An obvious parallel for Marie's situation is the ever-increasing tendency nowadays to treat children who deviate from some desired norm pharmaceutically.  But aside from this specific social commentary, I also saw a broader application of Marie's tale:  The scene where Marie begged Mike to trust her even when she lost her mind made me think of the trust involved in any intimate relationship.  When we let our guard down and get close to someone, there's always that fear that we'll scare the other person away by getting a little crazy, by losing control of our carefully constructed persona.  Will the other person be willing to stick it out through the rough spots, or will he or she lose interest if things start to require a little work? 

The only weak point of the story is the beginning, which, because of the story's structure, is really the ending.  We see Marie and Mike in New York for three pages while the rest of the book takes place a year earlier.  During this flashback, we witness the full extent of Marie's powers, as does Mike.  So it doesn't ring true in the opening scene when Marie asks Mike, "Hey, you ever get that weird feeling that you're different somehow?"  Uh, Marie, Mike has seen you use your powers.  He already knows that you have "an ability or physical trait of some kind that sets you apart" so it's a little odd for you to address him like you're on a first date or something.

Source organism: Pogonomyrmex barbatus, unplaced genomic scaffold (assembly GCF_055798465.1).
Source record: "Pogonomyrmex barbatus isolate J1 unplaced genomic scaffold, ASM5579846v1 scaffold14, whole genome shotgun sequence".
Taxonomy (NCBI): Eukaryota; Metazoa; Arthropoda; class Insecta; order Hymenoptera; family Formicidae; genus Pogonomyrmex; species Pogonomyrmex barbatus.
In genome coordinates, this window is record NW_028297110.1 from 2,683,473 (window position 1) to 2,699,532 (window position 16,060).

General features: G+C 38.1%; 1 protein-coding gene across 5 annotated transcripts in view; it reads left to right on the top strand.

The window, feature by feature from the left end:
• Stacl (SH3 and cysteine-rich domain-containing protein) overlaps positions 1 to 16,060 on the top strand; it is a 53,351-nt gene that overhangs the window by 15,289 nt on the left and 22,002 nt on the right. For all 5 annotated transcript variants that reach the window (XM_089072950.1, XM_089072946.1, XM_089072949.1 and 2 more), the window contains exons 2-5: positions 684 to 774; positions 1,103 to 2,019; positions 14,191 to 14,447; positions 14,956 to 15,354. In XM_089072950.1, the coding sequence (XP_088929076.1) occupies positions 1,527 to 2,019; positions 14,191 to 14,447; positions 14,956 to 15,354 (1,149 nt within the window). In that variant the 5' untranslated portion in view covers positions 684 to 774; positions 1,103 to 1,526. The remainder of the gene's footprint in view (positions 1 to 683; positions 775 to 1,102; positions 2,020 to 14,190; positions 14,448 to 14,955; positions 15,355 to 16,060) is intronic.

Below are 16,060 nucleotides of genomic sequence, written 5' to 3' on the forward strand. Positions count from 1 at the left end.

#2: "Emmy" [OCT03 2016]

The superpower in this issue will be familiar to readers of Preacher.  Emmy is a young woman with the ability to make others do whatever she commands.  These days, however, Emmy doesn't say much of anything out of fear that something bad will happen.  Years ago Emmy said something she didn't mean and now her mom is a vegetable.  (What could Emmy accidentally blurt out that would reduce her mom to a vegetable?  It's a small point, but it nagged at me throughout the story.)  So now Emmy works at a local gas station and cares for her mother, all in silence.  That silence is broken, however, when a stranger upsets Emmy one day.

God, I'm such a comic book geek.  At one point while I was reading this, my brain actually said, "Hey, this Emmy is kind of like Black Bolt!  Both characters have voices which contain such power they must remain eternally vigilant, lest they say something at the wrong moment and wreck untold havoc upon humanity!"  Apparently my brain didn't notice the many differences between Emmy and Black Bolt, chief among them the fact that Emmy is a sympathetic, well-developed character and Black Bolt is just a cool costume designed by Jack Kirby.

Geek moment aside, I did like the way the story expressed the idea that Words Have Power:  Not only Emmy's words, but also the words of the young man who verbally harasses Emmy.  His words hurt Emmy and cause her long-buried anger to come exploding out.  Could even Black Bolt withstand such anger?  I think not.


#3: "Bad Blood" [NOV03 1967]

I can't mention this issue's superpower because doing so would spoil the story's ending.  That doesn't leave me with too much to discuss, since this whole issue is essentially one long conversation between two characters in a car.  To their credit, though, Wood and Cloonan make the conversation engaging despite the static setting.  Also, Wood and Cloonan get major points for actually surprising me with the ending, and for doing so while still playing fair with the reader.

#4: "Stand Strong" [DEC03 2041]